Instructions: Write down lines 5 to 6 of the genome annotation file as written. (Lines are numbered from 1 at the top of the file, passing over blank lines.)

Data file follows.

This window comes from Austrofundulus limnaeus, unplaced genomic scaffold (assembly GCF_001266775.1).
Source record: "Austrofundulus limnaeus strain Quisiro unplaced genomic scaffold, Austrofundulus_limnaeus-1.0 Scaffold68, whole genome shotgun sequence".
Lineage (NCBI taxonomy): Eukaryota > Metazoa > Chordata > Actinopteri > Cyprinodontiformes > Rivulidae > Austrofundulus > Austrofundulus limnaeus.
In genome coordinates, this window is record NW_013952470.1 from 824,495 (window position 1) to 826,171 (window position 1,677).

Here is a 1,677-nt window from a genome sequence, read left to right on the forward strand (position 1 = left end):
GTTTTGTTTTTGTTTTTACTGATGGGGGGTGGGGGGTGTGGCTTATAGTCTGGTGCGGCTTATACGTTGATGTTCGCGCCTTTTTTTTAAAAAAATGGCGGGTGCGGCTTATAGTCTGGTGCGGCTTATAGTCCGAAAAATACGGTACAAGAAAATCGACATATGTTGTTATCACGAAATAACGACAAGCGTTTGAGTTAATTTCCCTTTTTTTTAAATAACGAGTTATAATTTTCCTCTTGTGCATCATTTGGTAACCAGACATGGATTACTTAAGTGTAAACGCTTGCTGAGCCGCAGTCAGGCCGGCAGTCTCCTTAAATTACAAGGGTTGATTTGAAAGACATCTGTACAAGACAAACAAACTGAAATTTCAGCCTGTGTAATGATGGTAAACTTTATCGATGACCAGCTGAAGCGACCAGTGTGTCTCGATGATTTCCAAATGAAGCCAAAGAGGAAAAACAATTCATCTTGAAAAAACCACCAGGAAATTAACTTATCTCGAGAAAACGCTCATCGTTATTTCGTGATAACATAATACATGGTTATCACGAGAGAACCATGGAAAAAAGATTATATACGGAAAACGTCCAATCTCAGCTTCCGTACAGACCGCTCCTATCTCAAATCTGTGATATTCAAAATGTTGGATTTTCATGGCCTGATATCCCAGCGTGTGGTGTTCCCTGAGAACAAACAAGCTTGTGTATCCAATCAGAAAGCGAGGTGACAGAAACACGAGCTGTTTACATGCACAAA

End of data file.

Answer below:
Here is a 1,677-nt window from a genome sequence, read left to right on the forward strand (position 1 = left end):
GTTTTGTTTTTGTTTTTACTGATGGGGGGTGGGGGGTGTGGCTTATAGTCTGGTGCGGCTTATACGTTGATGTTCGCGCCTTTTTTTTAAAAAAATGGCGGGTGCGGCTTATAGTCTGGTGCGGCTTATAGTCCGAAAAATACGGTACAAGAAAATCGACATATGTTGTTATCACGAAATAACGACAAGCGTTTGAGTTAATTTCCCTTTTTTTTAAATAACGAGTTATAATTTTCCTCTTGTGCATCATTTGGTAACCAGACATGGATTACTTAAGTGTAAACGCTTGCTGAGCCGCAGTCAGGCCGGCAGTCTCCTTAAATTACAAGGGTTGATTTGAAAGACATCTGTACAAGACAAACAAACTGAAATTTCAGCCTGTGTAATGATGGTAAACTTTATCGATGACCAGCTGAAGCGACCAGTGTGTCTCGATGATTTCCAAATGAAGCCAAAGAGGAAAAACAATTCATCTTGAAAAAACCACCAGGAAATTAACTTATCTCGAGAAAACGCTCATCGTTATTTCGTGATAACATAATACATGGTTATCACGAGAGAACCATGGAAAAAAGATTATATACGGAAAACGTCCAATCTCAGCTTCCGTACAGACCGCTCCTATCTCAAATCTGTGATATTCAAAATGTTGGATTTTCATGGCCTGATATCCCAGCGTGTGGTGTTCCCTGAGAACAAACAAGCTTGTGTATCCAATCAGAAAGCGAGGTGACAGAAACACGAGCTGTTTACATGCACAAA